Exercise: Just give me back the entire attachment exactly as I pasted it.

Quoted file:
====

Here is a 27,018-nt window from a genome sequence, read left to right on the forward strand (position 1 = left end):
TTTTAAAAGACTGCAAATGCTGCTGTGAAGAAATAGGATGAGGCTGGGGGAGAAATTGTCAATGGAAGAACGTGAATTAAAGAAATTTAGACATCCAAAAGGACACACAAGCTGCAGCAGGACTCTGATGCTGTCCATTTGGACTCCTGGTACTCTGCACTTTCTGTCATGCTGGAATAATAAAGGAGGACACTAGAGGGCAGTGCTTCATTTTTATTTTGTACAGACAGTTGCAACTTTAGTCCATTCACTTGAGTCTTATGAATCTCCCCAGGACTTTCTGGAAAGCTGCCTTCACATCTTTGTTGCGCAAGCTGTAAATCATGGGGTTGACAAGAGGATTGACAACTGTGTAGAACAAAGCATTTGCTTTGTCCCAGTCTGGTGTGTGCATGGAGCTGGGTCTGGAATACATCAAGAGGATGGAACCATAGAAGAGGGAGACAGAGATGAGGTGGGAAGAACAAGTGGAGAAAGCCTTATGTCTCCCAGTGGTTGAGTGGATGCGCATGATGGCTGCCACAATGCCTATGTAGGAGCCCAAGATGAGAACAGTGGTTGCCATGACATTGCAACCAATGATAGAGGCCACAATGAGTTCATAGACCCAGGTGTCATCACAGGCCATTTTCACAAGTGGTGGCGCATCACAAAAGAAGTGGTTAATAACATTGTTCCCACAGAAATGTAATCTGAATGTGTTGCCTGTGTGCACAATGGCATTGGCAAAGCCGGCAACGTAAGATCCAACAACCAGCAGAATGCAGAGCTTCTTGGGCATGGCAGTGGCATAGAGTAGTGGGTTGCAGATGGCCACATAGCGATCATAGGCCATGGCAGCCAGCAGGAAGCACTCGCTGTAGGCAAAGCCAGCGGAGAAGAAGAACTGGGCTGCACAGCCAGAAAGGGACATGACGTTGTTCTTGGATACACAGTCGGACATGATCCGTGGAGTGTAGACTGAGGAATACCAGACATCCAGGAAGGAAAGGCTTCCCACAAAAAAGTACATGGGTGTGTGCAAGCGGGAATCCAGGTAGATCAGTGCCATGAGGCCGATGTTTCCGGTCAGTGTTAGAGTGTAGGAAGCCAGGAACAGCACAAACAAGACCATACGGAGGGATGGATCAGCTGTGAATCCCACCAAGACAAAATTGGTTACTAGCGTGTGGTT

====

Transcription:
Here is a 27,018-nt window from a genome sequence, read left to right on the forward strand (position 1 = left end):
TTTTAAAAGACTGCAAATGCTGCTGTGAAGAAATAGGATGAGGCTGGGGGAGAAATTGTCAATGGAAGAACGTGAATTAAAGAAATTTAGACATCCAAAAGGACACACAAGCTGCAGCAGGACTCTGATGCTGTCCATTTGGACTCCTGGTACTCTGCACTTTCTGTCATGCTGGAATAATAAAGGAGGACACTAGAGGGCAGTGCTTCATTTTTATTTTGTACAGACAGTTGCAACTTTAGTCCATTCACTTGAGTCTTATGAATCTCCCCAGGACTTTCTGGAAAGCTGCCTTCACATCTTTGTTGCGCAAGCTGTAAATCATGGGGTTGACAAGAGGATTGACAACTGTGTAGAACAAAGCATTTGCTTTGTCCCAGTCTGGTGTGTGCATGGAGCTGGGTCTGGAATACATCAAGAGGATGGAACCATAGAAGAGGGAGACAGAGATGAGGTGGGAAGAACAAGTGGAGAAAGCCTTATGTCTCCCAGTGGTTGAGTGGATGCGCATGATGGCTGCCACAATGCCTATGTAGGAGCCCAAGATGAGAACAGTGGTTGCCATGACATTGCAACCAATGATAGAGGCCACAATGAGTTCATAGACCCAGGTGTCATCACAGGCCATTTTCACAAGTGGTGGCGCATCACAAAAGAAGTGGTTAATAACATTGTTCCCACAGAAATGTAATCTGAATGTGTTGCCTGTGTGCACAATGGCATTGGCAAAGCCGGCAACGTAAGATCCAACAACCAGCAGAATGCAGAGCTTCTTGGGCATGGCAGTGGCATAGAGTAGTGGGTTGCAGATGGCCACATAGCGATCATAGGCCATGGCAGCCAGCAGGAAGCACTCGCTGTAGGCAAAGCCAGCGGAGAAGAAGAACTGGGCTGCACAGCCAGAAAGGGACATGACGTTGTTCTTGGATACACAGTCGGACATGATCCGTGGAGTGTAGACTGAGGAATACCAGACATCCAGGAAGGAAAGGCTTCCCACAAAAAAGTACATGGGTGTGTGCAAGCGGGAATCCAGGTAGATCAGTGCCATGAGGCCGATGTTTCCGGTCAGTGTTAGAGTGTAGGAAGCCAGGAACAGCACAAACAAGACCATACGGAGGGATGGATCAGCTGTGAATCCCACCAAGACAAAATTGGTTACTAGCGTGTGGTT